Examples of original documents
The option to order a copy of the original documents will be available to you once you have viewed an entry for an individual.
The Society of Genealogists is grateful to all those volunteers who participated in the creation of this index. Colin Gibbens instigated the project and worked on it from start to finish.
The Society has no accurate record of all those who worked as Basement volunteers of the project and apologise for any whose faces are remembered but whose names have been forgotten.
The following all worked on the indexing project:
Jeanne Bryan, Isobel Charlton, Doreen Clayton, Helen Cohen, Jean Driver, Don Halliday, Lauren Harvey, Heather Hebblethwaite, Jo Hobday, Roy Kraske, the late Elisabeth McDougall, Dick Mynott, Gladys & Peter Paterson, Gill Pickup, Myrtle Rogala, the late Margaret Thomson, Roger Walpole, Barbara Westmuckett and Ann Wilkie.
The following individuals worked on the resulting data: Robert Charnock, the late Chris Loveridge, David Squire and David Walsh.
Please note that cseoa is an index: the results with which you are presented do not contain images at the present time. as with any genealogical index, please use the cseoa with care. having said this, the database is designed to be as straightforward and easy as possible to search. the usual search tips apply, for example the "less is more" approach, which means starting with a broad search and narrowing down as necessary (rather than filling in every search field with full information).
wildcards. the wildcard is denoted by an asterisk * and can be used in both the first name and the last name search fields.
first name. you do not need to enter a forename. the volume of entries in the database is such that searching for even the commonest surname without a forename produces reasonably manageable results - for example, there are 625 smith, 353 jones, 251 murphy and 55 macdonald entries in the index. this means that it is usually possible to "browse" through the free search results without using a forename.
last name. a surname must be entered, although the use of wildcards is permitted.
if you are unsure how a name was spelt, or can"t find it with the usual spelling, try using the wildcard facility. for example, if you search for william harris and you type in william harr*, the search will return a list of results that include names such as william harris or william harrison.
year of birth. if you don"t enter an age range, the search range will default to the maximum parameters of 1752 to 1948. please note that a percentage of entries do not have year of birth - these "blank" entries will be returned along with the "correct" year of birth entries in case they should relate to the person you are looking for. those entries without a year of birth may have a baptism date, which will be displayed in the notes field in the full search result (but not the free search results). whilst in many cases the year of baptism will be the same as the year of birth, this cannot be guaranteed - baptism may have taken place later in childhood or, of course, in some cases, in adulthood. in other cases, there is no year of birth or of baptism, but there is a dated declaration made by the person in question or by a parent, other family member or family contact.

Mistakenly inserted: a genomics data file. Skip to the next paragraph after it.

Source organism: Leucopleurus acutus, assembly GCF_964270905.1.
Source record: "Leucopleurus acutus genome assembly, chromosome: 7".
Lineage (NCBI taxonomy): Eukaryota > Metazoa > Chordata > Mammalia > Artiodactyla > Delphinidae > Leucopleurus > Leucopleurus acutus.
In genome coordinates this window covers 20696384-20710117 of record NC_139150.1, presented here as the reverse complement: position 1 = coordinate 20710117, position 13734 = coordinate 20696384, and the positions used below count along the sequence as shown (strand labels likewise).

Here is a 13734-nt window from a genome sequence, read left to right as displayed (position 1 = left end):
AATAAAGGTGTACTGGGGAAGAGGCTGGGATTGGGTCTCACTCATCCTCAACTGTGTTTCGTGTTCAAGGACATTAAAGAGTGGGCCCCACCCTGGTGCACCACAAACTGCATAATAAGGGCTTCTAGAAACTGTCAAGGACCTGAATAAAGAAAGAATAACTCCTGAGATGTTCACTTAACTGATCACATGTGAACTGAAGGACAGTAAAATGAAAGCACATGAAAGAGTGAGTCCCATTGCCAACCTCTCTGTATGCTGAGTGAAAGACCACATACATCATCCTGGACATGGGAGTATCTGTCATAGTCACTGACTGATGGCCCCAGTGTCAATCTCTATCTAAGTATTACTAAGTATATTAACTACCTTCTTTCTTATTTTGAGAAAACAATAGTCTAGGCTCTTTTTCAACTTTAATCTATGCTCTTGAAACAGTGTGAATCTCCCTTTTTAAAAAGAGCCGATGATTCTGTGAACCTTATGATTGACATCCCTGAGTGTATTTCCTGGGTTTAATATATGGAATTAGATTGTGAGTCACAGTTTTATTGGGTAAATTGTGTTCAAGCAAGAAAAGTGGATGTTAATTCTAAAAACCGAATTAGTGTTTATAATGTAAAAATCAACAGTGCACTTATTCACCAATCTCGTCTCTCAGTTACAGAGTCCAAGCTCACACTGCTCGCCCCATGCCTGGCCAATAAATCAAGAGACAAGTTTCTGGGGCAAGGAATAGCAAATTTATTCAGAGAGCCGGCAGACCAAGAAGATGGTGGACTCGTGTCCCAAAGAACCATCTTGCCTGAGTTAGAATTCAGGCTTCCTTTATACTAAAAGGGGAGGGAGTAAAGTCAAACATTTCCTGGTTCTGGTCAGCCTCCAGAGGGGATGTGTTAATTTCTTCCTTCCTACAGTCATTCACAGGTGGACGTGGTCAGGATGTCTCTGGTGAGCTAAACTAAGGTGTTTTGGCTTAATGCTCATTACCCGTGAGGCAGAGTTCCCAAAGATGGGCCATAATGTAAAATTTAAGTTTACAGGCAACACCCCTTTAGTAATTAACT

country of birth. the default setting is any, which means you will be returned search results relating to persons born anywhere in the world. however, if you wish you may select a country of birth from the dropdown list. we have used political geography circa 1921, as this is in keeping with the main content of the dataset. it also means that ireland can be treated as a single entity. note that isle of man is included as a country in its own right and that india includes burma (as well as what are today the independent countries of pakistan and bangladesh).
not all the terms in the dropdown list are actually countries! for instance, at sea is included as a category. in addition, west indies is used as a cover-all term for cuba and jamaica as well as the smaller islands in the caribbean.
county of birth. when you select a term other than all in country of birth, the county of birth dropdown appears. the default (sometimes the only) setting is again all - you do not need to select any other term from the dropdown. however, sometimes it may be useful to do so - for instance, in ireland if you wish to narrow your search.
note that county of birth is used loosely to mean the principal administrative division within the territory in question. therefore, while county is the correct term across the british isles, the equivalent "counties" in australia are the states and territories, in canada the provinces and maritimes, in india the presidencies, in south africa the provinces and in usa the states. as mentioned earlier, for west indies the "counties" are the individual islands.
place of birth. this is displayed in the full search results (not the free search results). this will be a more specific place (e.g. a town or village) where known. sometimes, it has not been possible to match the place of birth with a county / country, so the latter are shown as blank.
notes. this is displayed in the full search results (not the free search results). not all entries have notes. notes may refer to a number of things: for example, aliases, baptism details, declaration details, other family members and so on.
some terms in the notes have been abbreviated by sog indexers. for example, where places of baptism or declaration are given, these may be shown with the chapman county code instead of the county in full. for example, portsmouth ham is portsmouth, hampshire. a list of uk chapman codes can be found at the genuki website http://www.genuki.org.uk/big/regions/codes.html
reference. this is displayed in the full search results (not the free search results). this is the civil service reference number. each reference is composed of two parts: the first is a serial number, the second a box number. it is not known what the serial number signifies. however, reference numbers beginning ics (for example ics 1866) indicate an applicant to the indian civil service in the year 1866.
order documents. this is displayed in the full search results (not the free search results). clicking on the more information hyperlink opens up a new window which provides more information about how you can obtain copies of the original documentation from sog.
errors in the index. we believe that the index is accurate but are always interested in improving upon it. if after obtaining copy paper from sog you spot any errors in the index, please let us know by e-mailing us at email@example.com.